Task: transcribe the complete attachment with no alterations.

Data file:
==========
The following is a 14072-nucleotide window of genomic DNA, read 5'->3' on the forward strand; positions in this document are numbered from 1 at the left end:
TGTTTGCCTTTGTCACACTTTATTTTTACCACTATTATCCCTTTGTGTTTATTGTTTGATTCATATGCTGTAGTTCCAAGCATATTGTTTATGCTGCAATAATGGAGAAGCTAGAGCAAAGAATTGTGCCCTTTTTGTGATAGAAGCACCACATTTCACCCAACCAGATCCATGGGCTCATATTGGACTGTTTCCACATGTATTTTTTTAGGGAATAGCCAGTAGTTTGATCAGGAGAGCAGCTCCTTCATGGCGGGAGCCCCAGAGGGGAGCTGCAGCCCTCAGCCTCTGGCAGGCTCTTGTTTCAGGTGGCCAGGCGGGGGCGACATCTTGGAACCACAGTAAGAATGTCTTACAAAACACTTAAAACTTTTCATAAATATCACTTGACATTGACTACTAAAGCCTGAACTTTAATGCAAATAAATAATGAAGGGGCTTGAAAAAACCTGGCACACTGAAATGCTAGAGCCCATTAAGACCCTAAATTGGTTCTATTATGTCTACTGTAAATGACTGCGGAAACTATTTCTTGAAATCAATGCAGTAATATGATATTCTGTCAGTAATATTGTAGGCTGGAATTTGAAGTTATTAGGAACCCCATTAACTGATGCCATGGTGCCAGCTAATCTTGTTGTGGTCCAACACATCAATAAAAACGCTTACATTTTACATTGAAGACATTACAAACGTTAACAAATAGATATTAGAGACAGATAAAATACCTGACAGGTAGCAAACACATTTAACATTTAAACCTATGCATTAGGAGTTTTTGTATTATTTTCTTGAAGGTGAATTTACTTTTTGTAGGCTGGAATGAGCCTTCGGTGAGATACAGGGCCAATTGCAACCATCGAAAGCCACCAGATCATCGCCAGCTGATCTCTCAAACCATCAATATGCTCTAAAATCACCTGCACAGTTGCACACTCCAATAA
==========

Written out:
The following is a 14072-nucleotide window of genomic DNA, read 5'->3' on the forward strand; positions in this document are numbered from 1 at the left end:
TGTTTGCCTTTGTCACACTTTATTTTTACCACTATTATCCCTTTGTGTTTATTGTTTGATTCATATGCTGTAGTTCCAAGCATATTGTTTATGCTGCAATAATGGAGAAGCTAGAGCAAAGAATTGTGCCCTTTTTGTGATAGAAGCACCACATTTCACCCAACCAGATCCATGGGCTCATATTGGACTGTTTCCACATGTATTTTTTTAGGGAATAGCCAGTAGTTTGATCAGGAGAGCAGCTCCTTCATGGCGGGAGCCCCAGAGGGGAGCTGCAGCCCTCAGCCTCTGGCAGGCTCTTGTTTCAGGTGGCCAGGCGGGGGCGACATCTTGGAACCACAGTAAGAATGTCTTACAAAACACTTAAAACTTTTCATAAATATCACTTGACATTGACTACTAAAGCCTGAACTTTAATGCAAATAAATAATGAAGGGGCTTGAAAAAACCTGGCACACTGAAATGCTAGAGCCCATTAAGACCCTAAATTGGTTCTATTATGTCTACTGTAAATGACTGCGGAAACTATTTCTTGAAATCAATGCAGTAATATGATATTCTGTCAGTAATATTGTAGGCTGGAATTTGAAGTTATTAGGAACCCCATTAACTGATGCCATGGTGCCAGCTAATCTTGTTGTGGTCCAACACATCAATAAAAACGCTTACATTTTACATTGAAGACATTACAAACGTTAACAAATAGATATTAGAGACAGATAAAATACCTGACAGGTAGCAAACACATTTAACATTTAAACCTATGCATTAGGAGTTTTTGTATTATTTTCTTGAAGGTGAATTTACTTTTTGTAGGCTGGAATGAGCCTTCGGTGAGATACAGGGCCAATTGCAACCATCGAAAGCCACCAGATCATCGCCAGCTGATCTCTCAAACCATCAATATGCTCTAAAATCACCTGCACAGTTGCACACTCCAATAA